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Methane Oxidation - OSTI GOV

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Last Updated: 03 May 2022

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Biochemistry of aerobic biological methane oxidation

Methane conversion and reduction of methane emissions are both a potential route to methane reuse and mitigation of methane emissions. aerobic methanotrophs use methane monooxygenases to produce methane, converting it to methanol in the first step of their metabolic pathway. MMOs come in two forms: a particulate, membrane-bound enzyme, and a soluble, cytoplasmic enzyme. By contrast, sMMO uses a diiron active site, the catalytic cycle of which is well understood.

Source link: https://www.osti.gov/biblio/1852178


Large freshwater phages with the potential to augment aerobic methane oxidation

We reconstructed large phage genomes from freshwater lakes that were found to have bacteria that oxidize methane. phage-associated PmoC sequences resemble, and collaborate phylogenetically with, those of coexisting bacterial methanotrophs, including Methyloparacoccus, Methylocystis, and Methylobacter spp. PmoC-associated with additional PmoC genes embedded in bacterial genomes, allowing for rise in methane growth. Future research is required to determine whether phage-associated PmoC has similar functionality to other versions of PmoC encoded in bacterial genomes. Some phage-associated pmoC genes were highly expressed in situ, and, of note, three pmoC-phages were particularly infected with methanotroph. Thus, an increase in bacterial methane oxidation by pmoC-phages during infection could reduce the efflux of this potent greenhouse gas into the environment.

Source link: https://www.osti.gov/biblio/1816092


Microbial interactions in the anaerobic oxidation of methane: model simulations constrained by process rates and activity patterns: Process modelling of anaerobic methane oxidation

The release of electron transfer by electron transfer between methane-oxidizing archaea and sulfate-reducing bacteria, electron exchange among methane-oxidizing archaea and sulfate-reducing bacteria, disproportionation, and direct interspecies electron transfer are among the proposed syntrophic interactions. FISH-nanoSIMS' experimental results showed that simulation experiments were conducted in various combinations of archaeal and bacterial cells and aggregate sizes, as well as empirical results for AOM rates and intra-aggregate spatial patterns of cell-specific anabolic activity determined by FISH-nanoSIMS' experimental results.

Source link: https://www.osti.gov/biblio/1612579


Subgroup Characteristics of Marine Methane-Oxidizing ANME-2 Archaea and Their Syntrophic Partners as Revealed by Integrated Multimodal Analytical Microscopy

In multicelled convenes within methane seep environments, phylogenetically diverse environmental ANME archaea and sulfate-reducing bacteria collaborately catalyze the anaerobic oxidation of methane in multicellular condensation. Representatives of the ANME-2b clade, but not other ANME-2 groups, contained polyphosphate-like granules, while some bacteria associated with ANME-2a/2c had two distinct phases of iron mineral chains resembling magnetosomes. Cell volumes of ANME and their symbiotic allies, which were larger than previous estimates based on light microscopy revealed cell volumes of ANME and their symbiotic partners that were larger than previous estimates based on light microscopy. The cell volume was increasing in proportion to the number of granules inside, but the percentage of the cell occupied by these granules did not change with granule numbers.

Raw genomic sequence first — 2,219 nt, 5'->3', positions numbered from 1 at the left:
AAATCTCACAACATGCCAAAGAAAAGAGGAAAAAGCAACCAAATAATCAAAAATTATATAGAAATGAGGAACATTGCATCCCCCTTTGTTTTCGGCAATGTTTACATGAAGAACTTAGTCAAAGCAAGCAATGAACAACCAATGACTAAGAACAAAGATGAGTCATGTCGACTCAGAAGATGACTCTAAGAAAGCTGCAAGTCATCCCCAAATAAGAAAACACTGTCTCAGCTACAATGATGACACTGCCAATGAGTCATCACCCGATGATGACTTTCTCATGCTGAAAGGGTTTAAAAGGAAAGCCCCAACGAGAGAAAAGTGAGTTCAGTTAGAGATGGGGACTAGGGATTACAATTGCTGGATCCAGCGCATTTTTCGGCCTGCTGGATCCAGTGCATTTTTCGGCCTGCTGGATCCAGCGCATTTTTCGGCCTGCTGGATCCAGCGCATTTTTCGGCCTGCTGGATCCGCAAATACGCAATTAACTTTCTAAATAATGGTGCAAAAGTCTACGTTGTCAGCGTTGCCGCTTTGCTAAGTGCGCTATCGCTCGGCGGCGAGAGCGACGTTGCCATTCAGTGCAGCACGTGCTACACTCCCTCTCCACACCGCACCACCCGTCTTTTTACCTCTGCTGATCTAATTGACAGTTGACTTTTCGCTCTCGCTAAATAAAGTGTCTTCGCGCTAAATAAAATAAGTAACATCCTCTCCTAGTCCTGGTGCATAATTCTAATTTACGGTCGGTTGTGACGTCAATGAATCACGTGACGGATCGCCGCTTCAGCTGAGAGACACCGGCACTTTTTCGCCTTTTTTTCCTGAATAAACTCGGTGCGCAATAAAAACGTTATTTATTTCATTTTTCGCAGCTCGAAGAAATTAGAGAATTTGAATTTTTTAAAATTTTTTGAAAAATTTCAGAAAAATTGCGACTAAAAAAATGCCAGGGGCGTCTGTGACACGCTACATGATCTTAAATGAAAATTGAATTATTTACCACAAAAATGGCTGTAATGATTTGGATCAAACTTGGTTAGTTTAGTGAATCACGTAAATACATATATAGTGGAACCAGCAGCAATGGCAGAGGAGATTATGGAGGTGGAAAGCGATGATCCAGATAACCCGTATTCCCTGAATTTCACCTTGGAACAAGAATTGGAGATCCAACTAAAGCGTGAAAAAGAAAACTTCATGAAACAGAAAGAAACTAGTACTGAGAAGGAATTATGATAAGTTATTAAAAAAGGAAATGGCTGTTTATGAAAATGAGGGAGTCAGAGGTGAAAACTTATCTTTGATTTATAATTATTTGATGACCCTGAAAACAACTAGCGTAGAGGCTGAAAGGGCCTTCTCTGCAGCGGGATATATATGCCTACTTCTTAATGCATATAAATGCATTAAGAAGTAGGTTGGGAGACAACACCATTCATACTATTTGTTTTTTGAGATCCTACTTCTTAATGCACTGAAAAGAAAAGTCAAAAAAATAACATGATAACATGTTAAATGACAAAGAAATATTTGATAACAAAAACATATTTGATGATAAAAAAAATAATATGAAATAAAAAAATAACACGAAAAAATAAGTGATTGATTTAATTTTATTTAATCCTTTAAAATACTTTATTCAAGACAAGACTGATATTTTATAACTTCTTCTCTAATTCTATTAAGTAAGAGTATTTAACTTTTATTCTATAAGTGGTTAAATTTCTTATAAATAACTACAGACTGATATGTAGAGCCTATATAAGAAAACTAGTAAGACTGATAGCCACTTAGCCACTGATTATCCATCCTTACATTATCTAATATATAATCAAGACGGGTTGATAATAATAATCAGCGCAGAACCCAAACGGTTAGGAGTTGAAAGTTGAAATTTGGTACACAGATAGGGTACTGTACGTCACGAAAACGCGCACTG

Source link: https://www.osti.gov/biblio/1529227


Methanobactin and the Link between Copper and Bacterial Methane Oxidation

mbs are characterized by two heterocyclic rings containing thioamide groups that make up the copper coordination site's structurally. The mb molecule is derived from a peptide precursor that undergoes a series of posttranslational transformations, including ring formation, cleavage of a leader peptide sequence, and in some cases, the addition of a sulfate group. Mbs have a strong affinity for copper ions, which is consistent with their position in copper acquisition. Following binding, mbs rapidly reduce Cu 2+ to Cu 1+. Mbs will bind most transition metals and near-transition metals, as well as other hazardous metal-borne bacteria. We also investigate the potential uses, how mbs can influence multiple metals' bioavailability, and the numerous functions mbs can play in methanotrophic biology.

Source link: https://www.osti.gov/biblio/1470738


Geographic and seasonal variation of dissolved methane and aerobic methane oxidation in Alaskan lakes

In such a way, higher MO rates are usually found at the oxic/anoxic interface, where both molecules are present, most relying on lake CH4 and oxygen levels are mainly dependent on lake CH 4 and oxygen levels. With a new field laser spectroscopy device, we measured CH4 oxidation rates in 30 Alaskan lakes along a north-south latitudinal transect in winter and summer. In the winter, aerobic CH 4 oxidation was mainly governed by the dissolved O2 concentration, according to dissolved O 2. In non-yedoma permafrost lakes, thermokarst lakes which were established in yedoma-type permafrost were significantly higher CH4 oxidation rates compared to other thermokarst and non-thermokarst lakes that were in non-yedoma permafrost lakes.

Source link: https://www.osti.gov/biblio/1441151

* Please keep in mind that all text is summarized by machine, we do not bear any responsibility, and you should always check original source before taking any actions

* Please keep in mind that all text is summarized by machine, we do not bear any responsibility, and you should always check original source before taking any actions